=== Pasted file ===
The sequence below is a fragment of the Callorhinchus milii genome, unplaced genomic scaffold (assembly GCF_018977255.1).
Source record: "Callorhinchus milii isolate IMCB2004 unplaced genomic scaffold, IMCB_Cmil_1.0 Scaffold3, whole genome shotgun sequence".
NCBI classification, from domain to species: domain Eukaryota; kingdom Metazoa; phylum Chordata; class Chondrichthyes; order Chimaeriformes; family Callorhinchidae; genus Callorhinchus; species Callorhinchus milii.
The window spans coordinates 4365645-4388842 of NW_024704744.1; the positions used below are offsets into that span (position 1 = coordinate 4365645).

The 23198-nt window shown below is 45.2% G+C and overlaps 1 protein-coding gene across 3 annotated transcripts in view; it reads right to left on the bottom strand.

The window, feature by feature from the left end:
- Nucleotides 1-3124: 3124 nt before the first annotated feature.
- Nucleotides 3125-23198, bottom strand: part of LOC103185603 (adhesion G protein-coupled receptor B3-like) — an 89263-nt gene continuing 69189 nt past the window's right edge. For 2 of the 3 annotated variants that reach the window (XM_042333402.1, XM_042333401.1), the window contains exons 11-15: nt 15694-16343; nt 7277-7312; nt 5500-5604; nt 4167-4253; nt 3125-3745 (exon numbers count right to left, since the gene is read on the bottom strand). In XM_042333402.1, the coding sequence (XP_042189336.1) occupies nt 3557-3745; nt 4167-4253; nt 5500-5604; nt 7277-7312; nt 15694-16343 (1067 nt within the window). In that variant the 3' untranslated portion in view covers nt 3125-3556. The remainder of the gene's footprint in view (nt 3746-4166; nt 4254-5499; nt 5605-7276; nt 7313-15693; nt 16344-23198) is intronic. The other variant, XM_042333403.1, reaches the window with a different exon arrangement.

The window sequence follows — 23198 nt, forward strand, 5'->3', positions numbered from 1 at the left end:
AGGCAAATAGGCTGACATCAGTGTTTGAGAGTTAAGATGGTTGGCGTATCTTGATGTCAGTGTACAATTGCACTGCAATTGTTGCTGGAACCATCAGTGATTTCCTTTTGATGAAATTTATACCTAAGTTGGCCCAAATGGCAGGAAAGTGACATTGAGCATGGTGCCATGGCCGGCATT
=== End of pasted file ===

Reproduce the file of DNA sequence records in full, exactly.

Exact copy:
The sequence below is a fragment of the Callorhinchus milii genome, unplaced genomic scaffold (assembly GCF_018977255.1).
Source record: "Callorhinchus milii isolate IMCB2004 unplaced genomic scaffold, IMCB_Cmil_1.0 Scaffold3, whole genome shotgun sequence".
NCBI classification, from domain to species: domain Eukaryota; kingdom Metazoa; phylum Chordata; class Chondrichthyes; order Chimaeriformes; family Callorhinchidae; genus Callorhinchus; species Callorhinchus milii.
The window spans coordinates 4365645-4388842 of NW_024704744.1; the positions used below are offsets into that span (position 1 = coordinate 4365645).

The 23198-nt window shown below is 45.2% G+C and overlaps 1 protein-coding gene across 3 annotated transcripts in view; it reads right to left on the bottom strand.

The window, feature by feature from the left end:
- Nucleotides 1-3124: 3124 nt before the first annotated feature.
- Nucleotides 3125-23198, bottom strand: part of LOC103185603 (adhesion G protein-coupled receptor B3-like) — an 89263-nt gene continuing 69189 nt past the window's right edge. For 2 of the 3 annotated variants that reach the window (XM_042333402.1, XM_042333401.1), the window contains exons 11-15: nt 15694-16343; nt 7277-7312; nt 5500-5604; nt 4167-4253; nt 3125-3745 (exon numbers count right to left, since the gene is read on the bottom strand). In XM_042333402.1, the coding sequence (XP_042189336.1) occupies nt 3557-3745; nt 4167-4253; nt 5500-5604; nt 7277-7312; nt 15694-16343 (1067 nt within the window). In that variant the 3' untranslated portion in view covers nt 3125-3556. The remainder of the gene's footprint in view (nt 3746-4166; nt 4254-5499; nt 5605-7276; nt 7313-15693; nt 16344-23198) is intronic. The other variant, XM_042333403.1, reaches the window with a different exon arrangement.

The window sequence follows — 23198 nt, forward strand, 5'->3', positions numbered from 1 at the left end:
AGGCAAATAGGCTGACATCAGTGTTTGAGAGTTAAGATGGTTGGCGTATCTTGATGTCAGTGTACAATTGCACTGCAATTGTTGCTGGAACCATCAGTGATTTCCTTTTGATGAAATTTATACCTAAGTTGGCCCAAATGGCAGGAAAGTGACATTGAGCATGGTGCCATGGCCGGCATT